I wasn't offended, just in awe, realizing how easy it is to not notice something that is so intentional. As I sat at the kitchen table, eating my reward chocolate, I felt the stirring that comes when God is pulling back a veil and showing me something using everyday life.


He doesn't use any words. It's like a curtain is pulled back from a small piece of His heart or mind.


In that moment sitting at the kitchen table, I knew He'd experienced, He experiences, that same thing with me more times than I'm capable of counting.


Every day I have things on my mind, pressing things, urgent and trivial issues I pray about. Both in my personal life and in the world, there are so many things I keep in constant prayer because they need God's audience.


But as I sat at the kitchen table, I felt Him let me in on the fact, the knowledge, that He is always cleaning. He's always working. And He does so much more than we know, protects us from so much we had no idea was coming for us, holds so much more together than we can comprehend....He is always working, cleaning, scrubbing, holding.


And in the same way I don't clean so my children can thank me, but because this is my home and I want us to be comfortable, He does what He does out of love and because this is *gestures to everything around us* is His.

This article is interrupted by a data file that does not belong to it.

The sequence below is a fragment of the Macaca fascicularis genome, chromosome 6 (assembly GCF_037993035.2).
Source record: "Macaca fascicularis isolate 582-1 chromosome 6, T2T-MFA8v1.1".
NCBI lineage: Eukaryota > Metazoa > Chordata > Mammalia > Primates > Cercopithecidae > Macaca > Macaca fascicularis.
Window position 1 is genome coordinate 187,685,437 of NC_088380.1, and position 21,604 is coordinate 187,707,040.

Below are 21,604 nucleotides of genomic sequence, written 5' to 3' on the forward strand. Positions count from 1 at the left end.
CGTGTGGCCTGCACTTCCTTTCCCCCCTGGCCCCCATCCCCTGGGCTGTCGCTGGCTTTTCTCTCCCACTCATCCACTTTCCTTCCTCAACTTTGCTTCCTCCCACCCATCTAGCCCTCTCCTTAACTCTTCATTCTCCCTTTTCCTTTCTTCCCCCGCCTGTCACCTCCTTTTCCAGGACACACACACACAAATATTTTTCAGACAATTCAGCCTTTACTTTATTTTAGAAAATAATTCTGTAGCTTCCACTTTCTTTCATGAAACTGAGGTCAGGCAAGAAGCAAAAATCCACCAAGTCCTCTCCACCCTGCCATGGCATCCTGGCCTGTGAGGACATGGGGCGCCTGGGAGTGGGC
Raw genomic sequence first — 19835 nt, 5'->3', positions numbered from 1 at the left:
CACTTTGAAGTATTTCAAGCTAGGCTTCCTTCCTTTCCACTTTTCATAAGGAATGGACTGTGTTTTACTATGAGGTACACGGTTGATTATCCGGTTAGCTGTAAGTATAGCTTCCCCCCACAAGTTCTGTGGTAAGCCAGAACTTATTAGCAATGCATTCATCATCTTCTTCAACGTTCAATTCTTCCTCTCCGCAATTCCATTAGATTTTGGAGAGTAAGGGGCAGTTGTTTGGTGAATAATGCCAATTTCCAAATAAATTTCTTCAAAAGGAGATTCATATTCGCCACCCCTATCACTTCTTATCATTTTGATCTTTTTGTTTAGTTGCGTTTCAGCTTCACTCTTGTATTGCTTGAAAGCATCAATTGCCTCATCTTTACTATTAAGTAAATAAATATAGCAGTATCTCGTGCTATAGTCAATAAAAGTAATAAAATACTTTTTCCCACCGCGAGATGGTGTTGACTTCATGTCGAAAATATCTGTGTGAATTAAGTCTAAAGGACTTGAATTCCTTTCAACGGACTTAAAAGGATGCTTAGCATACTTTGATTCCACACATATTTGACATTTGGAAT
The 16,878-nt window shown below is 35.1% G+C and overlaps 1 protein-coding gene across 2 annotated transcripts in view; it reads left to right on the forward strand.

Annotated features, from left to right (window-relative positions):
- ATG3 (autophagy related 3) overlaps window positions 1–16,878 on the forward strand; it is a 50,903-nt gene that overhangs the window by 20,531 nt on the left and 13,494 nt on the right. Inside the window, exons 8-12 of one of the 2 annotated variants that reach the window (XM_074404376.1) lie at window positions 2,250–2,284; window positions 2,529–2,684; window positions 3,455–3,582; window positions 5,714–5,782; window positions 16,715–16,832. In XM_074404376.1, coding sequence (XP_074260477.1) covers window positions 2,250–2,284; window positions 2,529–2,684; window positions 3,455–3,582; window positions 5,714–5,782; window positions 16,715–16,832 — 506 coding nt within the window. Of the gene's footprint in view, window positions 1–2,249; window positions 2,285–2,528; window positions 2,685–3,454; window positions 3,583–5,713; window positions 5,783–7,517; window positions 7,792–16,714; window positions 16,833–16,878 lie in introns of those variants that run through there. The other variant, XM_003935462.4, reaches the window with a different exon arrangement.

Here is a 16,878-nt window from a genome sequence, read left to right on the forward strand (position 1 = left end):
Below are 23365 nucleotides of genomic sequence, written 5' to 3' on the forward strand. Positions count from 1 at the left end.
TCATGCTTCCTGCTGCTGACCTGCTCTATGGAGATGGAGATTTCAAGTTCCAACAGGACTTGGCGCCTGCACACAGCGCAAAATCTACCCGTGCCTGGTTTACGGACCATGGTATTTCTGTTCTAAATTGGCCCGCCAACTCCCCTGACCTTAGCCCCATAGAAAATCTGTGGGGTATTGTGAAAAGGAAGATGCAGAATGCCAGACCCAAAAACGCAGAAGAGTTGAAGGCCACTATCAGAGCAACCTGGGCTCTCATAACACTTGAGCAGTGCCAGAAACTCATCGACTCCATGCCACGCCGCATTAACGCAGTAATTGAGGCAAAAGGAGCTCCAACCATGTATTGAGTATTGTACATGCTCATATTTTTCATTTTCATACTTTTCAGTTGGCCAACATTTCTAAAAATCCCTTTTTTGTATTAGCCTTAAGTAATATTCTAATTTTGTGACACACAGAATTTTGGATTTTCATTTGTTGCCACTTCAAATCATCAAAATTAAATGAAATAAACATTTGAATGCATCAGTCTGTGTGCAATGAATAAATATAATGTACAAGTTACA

How many catastrophes has His hand protected me from? Protected my children from? This blanket of grace that covers our individual worlds and the whole world, who is to say we will ever know the depth of each stitch and how it has held our lives together?


Most of the time, like our children, I only notice the perceived gaps and panic. How could God have let that happen? Why is this happening? Or we ascribe the evil in the world to His negligence or lack of caring when in fact it's our own evil and the evil we live alongside in this world wreaking havoc.


I find myself wondering why God is so content to be unseen and uncredited for His loving work. The only understanding I can reach is that the work of parents mirrors His. We give and work because we love and He does the same.


So much of this life is like being a child in the womb- having no knowledge that there is an entire world outside. The child in a womb doesn't even know they're in a womb. The baby thinks the warm, watery cavern is life in its entirely. But there are people outside waiting, monitoring, praying, loving and who can't wait for the fullness of the relationship to be known and to have this child in their arms and stare at their face.


While the world marches on in what can only be described as madness and I do my best in my little world, praying and cleaning, to thank God for unseen, unknown to me work that without, I wouldn't stand a chance in this place. I wonder if He can't wait for the time of birth where we are in the fullness of relationship again, nothing unseen, but fully known.


Until then, I am grateful to be held in such love. Messes and fires will always be louder than the silent and seamless order, grace, and love that are so easy to take for granted. So when I say thank you, I say it for the blessings they provide, but also, chiefly, for the love behind them. Because circumstances change, but it is that love, the love of God, which is my living hope and only place of true rest.